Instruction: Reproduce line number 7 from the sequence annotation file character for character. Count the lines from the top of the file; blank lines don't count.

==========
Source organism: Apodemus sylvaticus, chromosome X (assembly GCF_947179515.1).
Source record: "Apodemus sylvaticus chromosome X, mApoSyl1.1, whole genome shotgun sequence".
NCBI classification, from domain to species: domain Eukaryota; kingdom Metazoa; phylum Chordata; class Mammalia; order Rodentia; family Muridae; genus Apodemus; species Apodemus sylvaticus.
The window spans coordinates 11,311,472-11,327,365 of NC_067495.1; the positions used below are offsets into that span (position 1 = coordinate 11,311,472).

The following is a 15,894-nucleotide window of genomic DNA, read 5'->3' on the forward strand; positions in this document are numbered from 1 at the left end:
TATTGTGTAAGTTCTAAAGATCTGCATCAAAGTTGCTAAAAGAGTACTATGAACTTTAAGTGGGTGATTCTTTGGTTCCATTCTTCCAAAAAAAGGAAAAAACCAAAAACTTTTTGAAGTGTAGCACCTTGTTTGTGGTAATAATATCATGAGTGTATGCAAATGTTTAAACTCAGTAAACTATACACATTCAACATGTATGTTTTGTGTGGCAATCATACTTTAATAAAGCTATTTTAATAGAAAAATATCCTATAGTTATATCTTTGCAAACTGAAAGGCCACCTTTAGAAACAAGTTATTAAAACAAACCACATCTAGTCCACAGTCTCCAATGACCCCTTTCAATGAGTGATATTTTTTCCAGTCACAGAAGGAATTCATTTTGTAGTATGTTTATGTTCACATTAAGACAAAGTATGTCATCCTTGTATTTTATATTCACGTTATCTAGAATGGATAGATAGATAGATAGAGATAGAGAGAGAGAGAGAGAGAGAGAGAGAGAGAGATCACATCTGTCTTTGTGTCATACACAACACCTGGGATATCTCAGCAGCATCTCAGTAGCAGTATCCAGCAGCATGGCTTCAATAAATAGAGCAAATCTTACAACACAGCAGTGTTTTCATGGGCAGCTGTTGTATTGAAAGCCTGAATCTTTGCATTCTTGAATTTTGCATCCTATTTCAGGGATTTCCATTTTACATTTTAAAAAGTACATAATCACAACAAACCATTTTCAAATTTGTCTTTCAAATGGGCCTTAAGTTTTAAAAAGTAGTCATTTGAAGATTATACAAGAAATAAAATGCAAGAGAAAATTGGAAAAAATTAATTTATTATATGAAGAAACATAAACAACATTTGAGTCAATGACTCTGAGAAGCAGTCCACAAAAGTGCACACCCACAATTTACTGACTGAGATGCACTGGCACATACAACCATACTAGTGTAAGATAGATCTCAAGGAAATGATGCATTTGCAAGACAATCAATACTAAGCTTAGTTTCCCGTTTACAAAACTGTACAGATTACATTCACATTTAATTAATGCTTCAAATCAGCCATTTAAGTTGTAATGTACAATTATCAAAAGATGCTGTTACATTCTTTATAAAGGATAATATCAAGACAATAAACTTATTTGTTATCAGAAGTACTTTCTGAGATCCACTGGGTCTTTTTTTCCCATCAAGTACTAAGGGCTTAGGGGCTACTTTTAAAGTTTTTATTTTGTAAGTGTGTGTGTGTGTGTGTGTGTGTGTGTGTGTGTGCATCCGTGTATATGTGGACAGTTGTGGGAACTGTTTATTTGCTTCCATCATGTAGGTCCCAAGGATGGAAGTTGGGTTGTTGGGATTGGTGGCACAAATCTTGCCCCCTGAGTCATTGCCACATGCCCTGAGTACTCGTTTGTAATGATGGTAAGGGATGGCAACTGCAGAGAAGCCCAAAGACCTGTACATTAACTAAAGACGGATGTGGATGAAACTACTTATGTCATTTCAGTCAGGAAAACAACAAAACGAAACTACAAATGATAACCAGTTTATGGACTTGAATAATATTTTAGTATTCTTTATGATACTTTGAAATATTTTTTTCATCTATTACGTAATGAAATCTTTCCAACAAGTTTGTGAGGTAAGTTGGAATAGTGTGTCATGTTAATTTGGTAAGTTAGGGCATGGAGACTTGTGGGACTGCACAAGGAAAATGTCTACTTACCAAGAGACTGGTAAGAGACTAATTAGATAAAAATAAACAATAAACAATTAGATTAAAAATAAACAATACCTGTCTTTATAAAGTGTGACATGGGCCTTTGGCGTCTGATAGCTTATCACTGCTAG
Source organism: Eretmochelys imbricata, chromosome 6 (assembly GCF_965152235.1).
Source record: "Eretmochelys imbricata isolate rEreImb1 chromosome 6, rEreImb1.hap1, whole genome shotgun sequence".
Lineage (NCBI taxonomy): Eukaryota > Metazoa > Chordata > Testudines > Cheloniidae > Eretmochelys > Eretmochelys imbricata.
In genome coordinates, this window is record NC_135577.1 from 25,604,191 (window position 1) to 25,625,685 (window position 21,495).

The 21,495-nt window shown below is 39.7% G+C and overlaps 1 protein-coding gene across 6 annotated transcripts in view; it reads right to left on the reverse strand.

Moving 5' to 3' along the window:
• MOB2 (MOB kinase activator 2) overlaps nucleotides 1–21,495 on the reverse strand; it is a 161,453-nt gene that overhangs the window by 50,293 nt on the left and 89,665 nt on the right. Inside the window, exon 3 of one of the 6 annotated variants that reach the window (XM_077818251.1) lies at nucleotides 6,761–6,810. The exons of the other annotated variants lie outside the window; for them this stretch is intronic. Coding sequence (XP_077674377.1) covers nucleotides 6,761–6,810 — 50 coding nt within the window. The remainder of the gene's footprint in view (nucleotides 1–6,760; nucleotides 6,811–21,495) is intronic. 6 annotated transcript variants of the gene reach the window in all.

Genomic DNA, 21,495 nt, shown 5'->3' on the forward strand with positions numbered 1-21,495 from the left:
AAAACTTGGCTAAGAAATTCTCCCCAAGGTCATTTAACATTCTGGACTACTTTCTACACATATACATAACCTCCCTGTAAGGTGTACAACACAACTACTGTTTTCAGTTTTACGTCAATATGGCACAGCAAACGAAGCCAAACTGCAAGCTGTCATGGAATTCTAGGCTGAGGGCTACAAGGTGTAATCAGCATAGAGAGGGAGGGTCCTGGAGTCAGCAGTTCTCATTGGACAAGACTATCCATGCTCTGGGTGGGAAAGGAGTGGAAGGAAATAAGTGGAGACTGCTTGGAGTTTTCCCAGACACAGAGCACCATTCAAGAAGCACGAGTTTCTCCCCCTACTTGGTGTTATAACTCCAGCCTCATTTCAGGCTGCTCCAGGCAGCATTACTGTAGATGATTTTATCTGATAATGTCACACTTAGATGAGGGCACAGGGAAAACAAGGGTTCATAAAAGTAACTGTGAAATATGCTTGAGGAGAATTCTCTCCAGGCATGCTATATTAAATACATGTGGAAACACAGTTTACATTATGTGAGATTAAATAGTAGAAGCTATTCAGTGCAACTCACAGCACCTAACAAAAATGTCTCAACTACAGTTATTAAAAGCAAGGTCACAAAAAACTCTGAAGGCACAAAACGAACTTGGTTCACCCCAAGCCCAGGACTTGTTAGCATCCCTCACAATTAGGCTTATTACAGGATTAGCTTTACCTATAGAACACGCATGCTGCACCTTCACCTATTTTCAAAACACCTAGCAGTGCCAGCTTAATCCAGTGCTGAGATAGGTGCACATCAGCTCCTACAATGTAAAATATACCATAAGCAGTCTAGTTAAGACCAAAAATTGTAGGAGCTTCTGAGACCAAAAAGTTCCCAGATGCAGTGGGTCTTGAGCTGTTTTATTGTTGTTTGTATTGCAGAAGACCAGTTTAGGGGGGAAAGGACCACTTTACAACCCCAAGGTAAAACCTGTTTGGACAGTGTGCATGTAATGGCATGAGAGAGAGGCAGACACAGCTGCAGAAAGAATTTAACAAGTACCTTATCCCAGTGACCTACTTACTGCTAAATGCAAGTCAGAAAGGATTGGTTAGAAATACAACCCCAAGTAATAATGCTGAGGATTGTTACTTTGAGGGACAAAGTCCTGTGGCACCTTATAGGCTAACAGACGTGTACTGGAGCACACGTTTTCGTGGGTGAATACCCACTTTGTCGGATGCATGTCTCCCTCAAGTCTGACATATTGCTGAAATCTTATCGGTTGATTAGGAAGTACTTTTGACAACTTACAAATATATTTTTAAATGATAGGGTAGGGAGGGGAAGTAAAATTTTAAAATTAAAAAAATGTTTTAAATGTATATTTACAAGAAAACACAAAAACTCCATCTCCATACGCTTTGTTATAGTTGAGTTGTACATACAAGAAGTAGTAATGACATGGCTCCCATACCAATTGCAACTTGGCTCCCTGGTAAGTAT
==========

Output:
Source organism: Eretmochelys imbricata, chromosome 6 (assembly GCF_965152235.1).